Packing For Paris (And Rome, London, NY...)

Packing is horrific. How many of us have felt the terror of trying to predict the weather in XXX city on XXX date a week/month/year from now, and THEN trying to compress 2 weeks of clothes into a carry-on bag? No wonder our bedrooms look like the end of a Myer sale on Boxing Day. It's never pretty.

The other problem nowadays is luggage allowance. With more airlines coming down hard on luggage (some make you pay for checked-in luggage; others don't like too much carry-on and make you pay for that too), it's a wonder we ever make it through the Security Gate!

After 15 years of travelling, I've discovered that best thing is to try to pack light. Consider trying to fit everything into a small carry-on case. (Check your airline for limits though: Air France allows 12 kilos; Virgin Atlantic only 6 kilos). I've never been asked to weigh my carry-on. As long as it looks reasonable and you're not overloaded with other bags, they'll let you through. I've even squeezed a tripod into my carry-on. It's possible to travel light. I promise you.

Oh – and here's another two arguments for packing light. Most London Tube stations don't have lifts for luggage – and some have lots of stairs. You don't want to lug a 20-kilo bag up 20 steps! Similarly in New York and Paris, you don't want to drag a case over cobblestoned rues to get to your hotel, nor pay hotel porters hefty tips to carry it up New York flights. It's easier to go with less. Don't forget, you can always buy stuff at your destination.

Here are a few tips.
{Above photo of Hermes' riding boots and scarf: perfect for travelling}

Start with one good all-rounder, go-anywhere, look-good-in-any-situation piece.
I usually start with a favourite blazer but you might go with a favourite LBD. I always think a blazer makes you look smart at the check-in desk (airline staff do look at your outfit when they're considering upgrades). It also takes you out to dinner; covers you on cold days; dresses you up for any trade shows you might decide to go to, and will even carry you through any unexpected job interviews or business meetings. I never go anywhere without a decent blazer. (TIP: Wear this at the airport, so you don't have to pack it.) {J Crew 'Tuxedo' blazer in black}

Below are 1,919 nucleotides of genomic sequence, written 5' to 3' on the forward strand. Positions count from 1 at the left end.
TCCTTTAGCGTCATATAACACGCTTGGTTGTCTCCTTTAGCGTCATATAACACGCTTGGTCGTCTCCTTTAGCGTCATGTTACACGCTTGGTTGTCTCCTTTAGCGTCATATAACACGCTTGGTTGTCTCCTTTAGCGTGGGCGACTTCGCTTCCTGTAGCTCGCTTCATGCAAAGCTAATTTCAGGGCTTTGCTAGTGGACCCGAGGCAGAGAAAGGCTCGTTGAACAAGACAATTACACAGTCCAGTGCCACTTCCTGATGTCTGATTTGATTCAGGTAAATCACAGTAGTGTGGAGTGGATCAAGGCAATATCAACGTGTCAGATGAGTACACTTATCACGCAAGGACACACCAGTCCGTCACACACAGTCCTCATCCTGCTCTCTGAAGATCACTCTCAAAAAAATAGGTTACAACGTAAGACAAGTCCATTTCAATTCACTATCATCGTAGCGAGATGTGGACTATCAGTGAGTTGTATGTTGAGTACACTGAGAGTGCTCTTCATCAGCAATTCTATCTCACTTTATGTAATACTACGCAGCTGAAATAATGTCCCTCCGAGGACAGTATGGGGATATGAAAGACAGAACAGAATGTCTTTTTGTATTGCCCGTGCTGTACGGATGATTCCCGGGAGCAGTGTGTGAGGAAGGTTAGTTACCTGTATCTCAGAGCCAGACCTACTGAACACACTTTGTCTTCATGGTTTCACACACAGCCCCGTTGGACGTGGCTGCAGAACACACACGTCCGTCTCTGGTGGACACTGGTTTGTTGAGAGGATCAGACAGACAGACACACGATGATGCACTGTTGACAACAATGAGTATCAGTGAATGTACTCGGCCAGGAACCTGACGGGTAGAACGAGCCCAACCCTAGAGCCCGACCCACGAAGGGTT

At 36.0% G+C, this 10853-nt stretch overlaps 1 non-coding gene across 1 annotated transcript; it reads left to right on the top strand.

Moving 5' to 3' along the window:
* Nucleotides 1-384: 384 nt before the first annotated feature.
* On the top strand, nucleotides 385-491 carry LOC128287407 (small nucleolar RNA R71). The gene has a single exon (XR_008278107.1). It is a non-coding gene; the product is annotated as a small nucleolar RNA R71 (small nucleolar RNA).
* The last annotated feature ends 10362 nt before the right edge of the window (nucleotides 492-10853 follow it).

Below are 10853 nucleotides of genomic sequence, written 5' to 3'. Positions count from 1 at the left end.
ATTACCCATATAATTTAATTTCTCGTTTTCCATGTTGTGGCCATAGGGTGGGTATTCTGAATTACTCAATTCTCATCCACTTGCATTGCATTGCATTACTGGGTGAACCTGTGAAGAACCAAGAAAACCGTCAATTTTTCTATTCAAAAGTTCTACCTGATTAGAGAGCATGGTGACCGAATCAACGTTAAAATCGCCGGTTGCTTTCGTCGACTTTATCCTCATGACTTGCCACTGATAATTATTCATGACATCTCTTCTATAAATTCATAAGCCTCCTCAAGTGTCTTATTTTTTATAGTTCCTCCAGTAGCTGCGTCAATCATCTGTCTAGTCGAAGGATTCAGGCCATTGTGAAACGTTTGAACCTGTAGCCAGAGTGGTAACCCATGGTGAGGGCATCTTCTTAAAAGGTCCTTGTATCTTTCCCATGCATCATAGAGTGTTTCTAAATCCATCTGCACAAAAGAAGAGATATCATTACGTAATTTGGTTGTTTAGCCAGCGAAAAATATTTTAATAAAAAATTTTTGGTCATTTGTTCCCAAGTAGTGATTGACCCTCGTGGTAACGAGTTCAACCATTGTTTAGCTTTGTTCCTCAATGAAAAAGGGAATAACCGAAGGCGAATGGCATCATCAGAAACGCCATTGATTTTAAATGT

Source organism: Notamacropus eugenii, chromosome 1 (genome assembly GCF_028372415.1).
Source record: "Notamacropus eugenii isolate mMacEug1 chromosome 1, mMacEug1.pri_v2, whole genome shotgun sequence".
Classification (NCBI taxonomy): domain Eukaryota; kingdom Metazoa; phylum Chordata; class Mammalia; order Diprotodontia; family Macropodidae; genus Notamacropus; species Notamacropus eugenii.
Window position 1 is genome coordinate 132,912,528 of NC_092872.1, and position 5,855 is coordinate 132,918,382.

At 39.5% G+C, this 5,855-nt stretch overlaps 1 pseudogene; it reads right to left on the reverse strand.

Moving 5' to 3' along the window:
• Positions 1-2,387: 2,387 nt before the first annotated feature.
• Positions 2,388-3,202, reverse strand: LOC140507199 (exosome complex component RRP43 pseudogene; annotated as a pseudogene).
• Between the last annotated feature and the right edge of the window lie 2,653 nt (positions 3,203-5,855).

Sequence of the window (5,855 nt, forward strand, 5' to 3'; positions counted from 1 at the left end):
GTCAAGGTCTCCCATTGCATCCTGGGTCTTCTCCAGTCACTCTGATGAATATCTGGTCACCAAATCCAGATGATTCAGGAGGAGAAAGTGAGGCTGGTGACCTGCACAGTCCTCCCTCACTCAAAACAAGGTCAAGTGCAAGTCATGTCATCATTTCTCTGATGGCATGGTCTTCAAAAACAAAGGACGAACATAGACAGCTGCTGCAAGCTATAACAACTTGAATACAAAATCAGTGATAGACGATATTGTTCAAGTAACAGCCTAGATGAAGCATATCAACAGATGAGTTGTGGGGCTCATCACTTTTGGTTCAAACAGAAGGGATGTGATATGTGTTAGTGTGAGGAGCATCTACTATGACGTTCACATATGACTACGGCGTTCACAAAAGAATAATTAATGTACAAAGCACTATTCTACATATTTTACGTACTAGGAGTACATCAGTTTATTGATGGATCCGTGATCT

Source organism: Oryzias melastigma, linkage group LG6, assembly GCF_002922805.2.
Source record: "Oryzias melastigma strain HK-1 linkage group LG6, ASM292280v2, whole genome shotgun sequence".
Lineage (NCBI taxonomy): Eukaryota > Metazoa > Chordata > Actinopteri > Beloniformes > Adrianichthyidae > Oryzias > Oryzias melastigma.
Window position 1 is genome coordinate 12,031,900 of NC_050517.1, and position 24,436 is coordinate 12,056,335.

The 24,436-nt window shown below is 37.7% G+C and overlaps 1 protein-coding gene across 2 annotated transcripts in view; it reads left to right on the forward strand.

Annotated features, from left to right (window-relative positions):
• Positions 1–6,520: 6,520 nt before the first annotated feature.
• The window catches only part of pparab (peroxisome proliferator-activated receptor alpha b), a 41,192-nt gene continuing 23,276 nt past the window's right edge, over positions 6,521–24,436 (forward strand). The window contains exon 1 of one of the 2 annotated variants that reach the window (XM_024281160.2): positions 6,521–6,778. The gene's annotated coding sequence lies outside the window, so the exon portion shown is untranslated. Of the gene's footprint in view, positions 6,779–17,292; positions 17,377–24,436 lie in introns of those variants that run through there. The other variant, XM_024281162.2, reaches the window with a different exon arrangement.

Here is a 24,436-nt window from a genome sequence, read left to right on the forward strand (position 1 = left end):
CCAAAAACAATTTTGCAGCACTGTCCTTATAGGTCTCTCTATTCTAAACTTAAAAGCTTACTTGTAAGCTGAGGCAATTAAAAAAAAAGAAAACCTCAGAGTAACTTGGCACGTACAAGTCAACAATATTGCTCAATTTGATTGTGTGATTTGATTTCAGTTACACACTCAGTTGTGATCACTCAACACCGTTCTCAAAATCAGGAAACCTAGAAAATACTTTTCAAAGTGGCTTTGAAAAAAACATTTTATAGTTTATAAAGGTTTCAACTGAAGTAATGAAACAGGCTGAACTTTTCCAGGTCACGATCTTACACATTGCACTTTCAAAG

A good blazer will even make a pair of jeans look respectable. Not that I pack jeans, but lots of people do. {J Crew 'Schoolboy' blazer in navy}

In fact, a good blazer will take you anywhere.
This one, above, could even take you to the opera at Covent Garden. Toss on a pair of black pants or a skirt, and some jewels, and you're ready for anything. {Anthropologie Faustanelle jacket}

Then you need to layer. The idea of layering is so you're covered in every possible temperature. 
These 'underpieces' or layers could consist of a white shirt (I like tailored ones with French cuffs), a t-shirt, a long tee, a light poloneck or a simple v-neck top, like this Carla Zampatti one. (These tops will depend on the weather. Polonecks if the destination is going to be cold; lighter tops for warmer climates.) 

I usually just take a white shirt and a v-neck top like this one. Both will see me through business meetings, weekends and everything in between. Just remember though: white shirts usually have to be ironed. Crepe fabric tops, like this cutie from Carla Zampatti, will roll up into a tiny ball and come out perfect the other end.